Welcome to Arizona!
It’s about time I finally started saying something on here! I’ve been putting off writing this introduction for while, but with the day off for Labor Day, it’s about time I got a move on….
The past several months have been quite the whirlwind. Last May I completed my first year of teaching chorus and music appreciation at a middle school in central Florida, and it left me wondering how badly I was really interested in teaching. I know better than to judge my whole experience off my first year, especially with so many things about to change, and quickly. Within six weeks of school letting out, I finished up my church job, got married, packed my bags, and moved across the country to Arizona. (Oh wait- I just moved AGAIN last weekend!) And throughout that whole process, I was applying for jobs and praying someone would hire me. Music jobs weren’t necessarily scarce, but the majority of schools need band/orchestra directors, not choir teachers. As it worked out, I was hired, a week before the wedding, over the phone for a middle school chorus position that also included an exploratory music class and elementary general music.
Is it sad that when I left Florida I was hoping the education system would be “worse” in Arizona? As I watched the decisions of Florida politicians in regard to education, and as I listened to the voices of experienced teachers around me, the future of education in Florida grew increasingly depressing. I fervently hoped that somewhere with a less developed “system” would actually function better. Of course, statistically speaking, Arizona has one of the worst educational system in the entire country- so I’m in luck! However, when I look at the teachers I work with, particularly at the middle school, and see their enthusiasm and the corroboration that takes place within and between disciplines, I know those numbers are just that, numbers. The quality of instruction I have witnessed within the first month of working here is invigorating and inspiring to be a part of. Yes, there are issues, as there will be in every single school anywhere in the world, but so many things here are being done right.
My day starts out at the elementary school where I teach general music to 4th, 5th, and 6th graders. In an attempt to go easy on myself, I’m sticking pretty closely to the curriculum we have, which is “Spotlight on Music” published by McGraw-Hill. Oh, the joy of actually having a curriculum to work with! I say that without sarcasm because it really is making my life so much easier. Last year I developed a music appreciation class completely from scratch, and I feel it was only moderately successful at best; but having clear direction and all of the ready-made resources is such a stress relief this year.
After the elementary, I have about 40 minutes to drive to the middle school, eat lunch, and make sure I am prepared for my afternoon classes. I teach two periods of an exploratory music class that I’ve decided to call Music & Technology and one period of Chorus (which is actually two different choirs that meet on different days- I’ll explain more on that some other time). All that talk of the ease of a clearly defined curriculum? Yeah, that doesn’t apply here. The music tech class is my own creation, and it’s definitely still a crude one. We have a computer lab on campus that runs the software Sibelius 4 and Audacity, and it seemed a waste not to put it to good use. My lessons and assignments for this course are certainly a little rough around the edges, but I have to remind myself that it’s a work in progress, otherwise I’ll stress about it way more than it’s worth. Also, music tech only meets for one trimester, so come November I will be able to start fresh and will have a much better idea of how to more effectively run the class.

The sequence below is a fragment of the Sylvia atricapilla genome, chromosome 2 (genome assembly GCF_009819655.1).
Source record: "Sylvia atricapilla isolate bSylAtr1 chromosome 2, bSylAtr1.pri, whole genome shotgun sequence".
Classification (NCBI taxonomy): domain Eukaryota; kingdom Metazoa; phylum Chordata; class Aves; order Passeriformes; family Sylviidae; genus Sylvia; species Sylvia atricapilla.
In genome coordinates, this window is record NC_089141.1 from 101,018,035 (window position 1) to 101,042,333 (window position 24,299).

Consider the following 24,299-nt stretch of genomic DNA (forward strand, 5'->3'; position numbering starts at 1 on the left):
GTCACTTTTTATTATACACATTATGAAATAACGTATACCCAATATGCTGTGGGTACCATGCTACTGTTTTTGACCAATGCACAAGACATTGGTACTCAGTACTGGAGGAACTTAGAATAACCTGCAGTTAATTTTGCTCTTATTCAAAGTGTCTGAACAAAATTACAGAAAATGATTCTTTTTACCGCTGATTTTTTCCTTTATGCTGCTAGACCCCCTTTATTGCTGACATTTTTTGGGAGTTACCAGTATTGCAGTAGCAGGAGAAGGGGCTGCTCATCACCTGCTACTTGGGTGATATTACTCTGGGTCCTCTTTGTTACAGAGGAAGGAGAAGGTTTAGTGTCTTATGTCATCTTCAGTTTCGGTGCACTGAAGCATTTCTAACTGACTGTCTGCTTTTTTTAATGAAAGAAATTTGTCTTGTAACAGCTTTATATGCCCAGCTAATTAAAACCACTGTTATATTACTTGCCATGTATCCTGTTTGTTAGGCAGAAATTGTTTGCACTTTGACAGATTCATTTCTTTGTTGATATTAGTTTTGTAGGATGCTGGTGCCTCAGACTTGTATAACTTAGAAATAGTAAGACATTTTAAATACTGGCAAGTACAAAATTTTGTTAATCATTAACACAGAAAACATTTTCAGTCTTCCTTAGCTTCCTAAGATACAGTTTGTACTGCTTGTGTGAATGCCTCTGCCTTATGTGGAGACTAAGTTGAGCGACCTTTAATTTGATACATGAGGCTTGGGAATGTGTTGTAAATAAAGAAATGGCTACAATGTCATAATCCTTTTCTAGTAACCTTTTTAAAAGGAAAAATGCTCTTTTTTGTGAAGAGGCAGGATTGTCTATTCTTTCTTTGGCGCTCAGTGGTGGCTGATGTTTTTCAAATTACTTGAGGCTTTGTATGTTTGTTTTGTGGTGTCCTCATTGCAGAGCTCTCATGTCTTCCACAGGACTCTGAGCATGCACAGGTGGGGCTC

Then comes choir. [insert dramatic music here] Working with choirs is what I love to do, what I am specifically trained to do; yet some days it feels like I struggle the most with these classes. Now in this particular scenario I am not running a choir program. I am teaching a class called choir. Catch the difference? Because of the lack of an established choral program at the middle school, and also because of a new scheduling software, students have randomly been assigned to participate in choir. Most of these kids have never dreamed of participating in a performing ensemble and know absolutely nothing about music. Everyday is a battle to get the students to work together, participate, pay attention, and- probably the most important part -to trust themselves and each other enough to risk letting their voices be heard. That’s a seriously tall order for a middle schooler. On the bright side of all of this, I am excited to share with these kids a completely new experience; I am excited to expose them to skills they never would have suspected they possessed; and I am excited to watch how it all grows.
I have a heaping pile of challenges on my plate this year, but I am much more optimistic about how it will all play out. I still have some days where I question my sanity in becoming a teacher, but I think this will be the year where I really find out what I’m made of, what kind of teacher I can become. My point in all of this is to find an outlet to reflect on my experiences, vent some of my frustrations, and hopefully find some encouraging, or at least helpful, feedback. Thank you, in advance, to those who patiently follow along.